Okay, let's see how one would write such a comment. The method is called addGas. And we need to describe it's purpose in plain English. So, just say Adds gas to the tank of this car. The method has a parameter, and for every parameter, we'll need an @param clause. Put in the name of the parameter, and then a description. The amount of gas to add. Do we need a @return clause? No, because this method, returns void. That's the Java.comment. When you generate the documentation again, now the comment is included in the webpage.
Now you make think it's a bunch of trouble to add all these comments into your code but let me show you something. Here is a part of the documentation of the java string class. When you scroll through it you'll see someone wrote a lot of documentation here, and actually let me tell you who that someone was. You can get the source code for the string class, it's a part of the java development kit. So, here is a part of the actual source code, here is a method and over here. The programmer wrote a pretty long java.comment and not just one. If you scroll through this file, you will see that every method has a comment. Here's another one and you'll see that every method has a comment so if the programmer that give us java can write those comments, so can you.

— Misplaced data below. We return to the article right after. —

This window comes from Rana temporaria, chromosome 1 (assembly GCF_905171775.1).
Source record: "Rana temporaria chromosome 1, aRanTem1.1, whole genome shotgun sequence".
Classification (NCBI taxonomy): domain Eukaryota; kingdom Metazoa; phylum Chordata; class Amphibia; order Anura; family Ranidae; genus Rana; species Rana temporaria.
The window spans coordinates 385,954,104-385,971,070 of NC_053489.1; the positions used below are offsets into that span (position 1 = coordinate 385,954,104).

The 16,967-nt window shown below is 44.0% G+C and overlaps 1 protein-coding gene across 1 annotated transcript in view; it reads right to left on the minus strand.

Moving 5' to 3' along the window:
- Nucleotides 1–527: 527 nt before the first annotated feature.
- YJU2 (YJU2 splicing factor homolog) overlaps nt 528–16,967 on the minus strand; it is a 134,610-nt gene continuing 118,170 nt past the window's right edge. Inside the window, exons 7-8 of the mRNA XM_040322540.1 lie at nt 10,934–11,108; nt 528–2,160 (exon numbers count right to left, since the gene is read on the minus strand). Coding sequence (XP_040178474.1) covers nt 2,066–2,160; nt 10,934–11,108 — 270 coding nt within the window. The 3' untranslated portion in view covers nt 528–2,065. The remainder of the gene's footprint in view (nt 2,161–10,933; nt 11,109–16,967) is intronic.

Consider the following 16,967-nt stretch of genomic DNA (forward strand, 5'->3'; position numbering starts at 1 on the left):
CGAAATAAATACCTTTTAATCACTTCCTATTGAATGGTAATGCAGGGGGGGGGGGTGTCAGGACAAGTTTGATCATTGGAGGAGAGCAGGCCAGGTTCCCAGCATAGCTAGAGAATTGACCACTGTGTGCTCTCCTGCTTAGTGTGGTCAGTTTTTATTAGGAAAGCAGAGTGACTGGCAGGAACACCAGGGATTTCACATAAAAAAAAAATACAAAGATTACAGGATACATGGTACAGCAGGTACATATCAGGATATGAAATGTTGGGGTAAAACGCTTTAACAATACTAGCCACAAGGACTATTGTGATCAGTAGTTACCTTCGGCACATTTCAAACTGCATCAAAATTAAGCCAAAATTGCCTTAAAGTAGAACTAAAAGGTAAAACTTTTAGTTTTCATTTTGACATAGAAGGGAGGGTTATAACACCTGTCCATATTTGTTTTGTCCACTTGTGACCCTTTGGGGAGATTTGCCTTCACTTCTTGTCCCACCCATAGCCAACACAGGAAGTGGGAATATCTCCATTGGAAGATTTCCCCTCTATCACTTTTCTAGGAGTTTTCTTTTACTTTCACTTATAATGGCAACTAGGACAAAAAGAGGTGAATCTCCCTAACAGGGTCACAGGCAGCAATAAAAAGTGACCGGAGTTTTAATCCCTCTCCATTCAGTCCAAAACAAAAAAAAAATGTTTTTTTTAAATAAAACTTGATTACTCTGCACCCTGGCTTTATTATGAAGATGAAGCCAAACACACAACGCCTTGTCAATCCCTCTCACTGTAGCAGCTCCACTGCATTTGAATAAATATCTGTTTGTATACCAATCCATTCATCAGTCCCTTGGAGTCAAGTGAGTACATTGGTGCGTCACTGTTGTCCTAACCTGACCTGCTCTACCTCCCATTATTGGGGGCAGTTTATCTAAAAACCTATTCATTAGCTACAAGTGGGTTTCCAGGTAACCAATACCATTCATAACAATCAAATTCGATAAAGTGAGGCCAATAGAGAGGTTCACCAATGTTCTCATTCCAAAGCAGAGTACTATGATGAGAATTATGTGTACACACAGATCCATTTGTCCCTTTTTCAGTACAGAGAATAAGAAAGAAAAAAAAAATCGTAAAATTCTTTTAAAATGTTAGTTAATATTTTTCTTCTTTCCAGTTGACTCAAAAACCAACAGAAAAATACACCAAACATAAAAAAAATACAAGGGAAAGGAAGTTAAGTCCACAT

Let's practice writing documentation. In this version of the Person class, there's a java.comment for getFriends. What's wrong with this documentation comment? The first sentence shouldn't have a period. The first sentence should describe the method. There's no at param statement or the at return statement should describe the method. How would you write this documentation comment?
The problem with this documentation comment, is that the first sentence should describe what the method does. This one just tells us that a person can have friends. That says something about what a person is, but not about the get friends method. We might instead of written something like returns a summary of a person's friends, at return the names of friends, separated by spaces.